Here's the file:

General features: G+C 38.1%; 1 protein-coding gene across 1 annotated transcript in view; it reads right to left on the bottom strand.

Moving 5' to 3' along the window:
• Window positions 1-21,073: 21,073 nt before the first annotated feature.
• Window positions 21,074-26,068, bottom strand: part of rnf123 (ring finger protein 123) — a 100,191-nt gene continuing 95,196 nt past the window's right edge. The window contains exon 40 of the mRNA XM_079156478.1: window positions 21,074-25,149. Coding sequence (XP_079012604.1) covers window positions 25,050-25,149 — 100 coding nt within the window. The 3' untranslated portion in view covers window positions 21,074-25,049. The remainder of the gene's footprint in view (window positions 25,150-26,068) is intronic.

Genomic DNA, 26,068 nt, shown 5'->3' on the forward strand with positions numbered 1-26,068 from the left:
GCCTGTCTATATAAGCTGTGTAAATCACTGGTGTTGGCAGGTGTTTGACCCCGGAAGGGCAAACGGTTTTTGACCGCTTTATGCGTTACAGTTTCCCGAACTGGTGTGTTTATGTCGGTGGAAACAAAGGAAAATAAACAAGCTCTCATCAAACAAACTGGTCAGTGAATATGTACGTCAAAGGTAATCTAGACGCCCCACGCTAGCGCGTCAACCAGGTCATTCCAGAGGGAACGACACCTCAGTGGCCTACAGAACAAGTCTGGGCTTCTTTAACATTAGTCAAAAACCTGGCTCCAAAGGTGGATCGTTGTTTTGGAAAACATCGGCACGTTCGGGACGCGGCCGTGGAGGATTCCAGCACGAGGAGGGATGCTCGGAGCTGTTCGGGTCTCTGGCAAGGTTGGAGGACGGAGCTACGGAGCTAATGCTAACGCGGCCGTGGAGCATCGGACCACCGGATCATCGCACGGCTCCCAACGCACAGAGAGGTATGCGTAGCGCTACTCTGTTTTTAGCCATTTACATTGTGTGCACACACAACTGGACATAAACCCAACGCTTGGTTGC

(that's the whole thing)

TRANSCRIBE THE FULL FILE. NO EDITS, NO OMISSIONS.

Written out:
General features: G+C 38.1%; 1 protein-coding gene across 1 annotated transcript in view; it reads right to left on the bottom strand.

Moving 5' to 3' along the window:
• Window positions 1-21,073: 21,073 nt before the first annotated feature.
• Window positions 21,074-26,068, bottom strand: part of rnf123 (ring finger protein 123) — a 100,191-nt gene continuing 95,196 nt past the window's right edge. The window contains exon 40 of the mRNA XM_079156478.1: window positions 21,074-25,149. Coding sequence (XP_079012604.1) covers window positions 25,050-25,149 — 100 coding nt within the window. The 3' untranslated portion in view covers window positions 21,074-25,049. The remainder of the gene's footprint in view (window positions 25,150-26,068) is intronic.

Genomic DNA, 26,068 nt, shown 5'->3' on the forward strand with positions numbered 1-26,068 from the left:
GCCTGTCTATATAAGCTGTGTAAATCACTGGTGTTGGCAGGTGTTTGACCCCGGAAGGGCAAACGGTTTTTGACCGCTTTATGCGTTACAGTTTCCCGAACTGGTGTGTTTATGTCGGTGGAAACAAAGGAAAATAAACAAGCTCTCATCAAACAAACTGGTCAGTGAATATGTACGTCAAAGGTAATCTAGACGCCCCACGCTAGCGCGTCAACCAGGTCATTCCAGAGGGAACGACACCTCAGTGGCCTACAGAACAAGTCTGGGCTTCTTTAACATTAGTCAAAAACCTGGCTCCAAAGGTGGATCGTTGTTTTGGAAAACATCGGCACGTTCGGGACGCGGCCGTGGAGGATTCCAGCACGAGGAGGGATGCTCGGAGCTGTTCGGGTCTCTGGCAAGGTTGGAGGACGGAGCTACGGAGCTAATGCTAACGCGGCCGTGGAGCATCGGACCACCGGATCATCGCACGGCTCCCAACGCACAGAGAGGTATGCGTAGCGCTACTCTGTTTTTAGCCATTTACATTGTGTGCACACACAACTGGACATAAACCCAACGCTTGGTTGC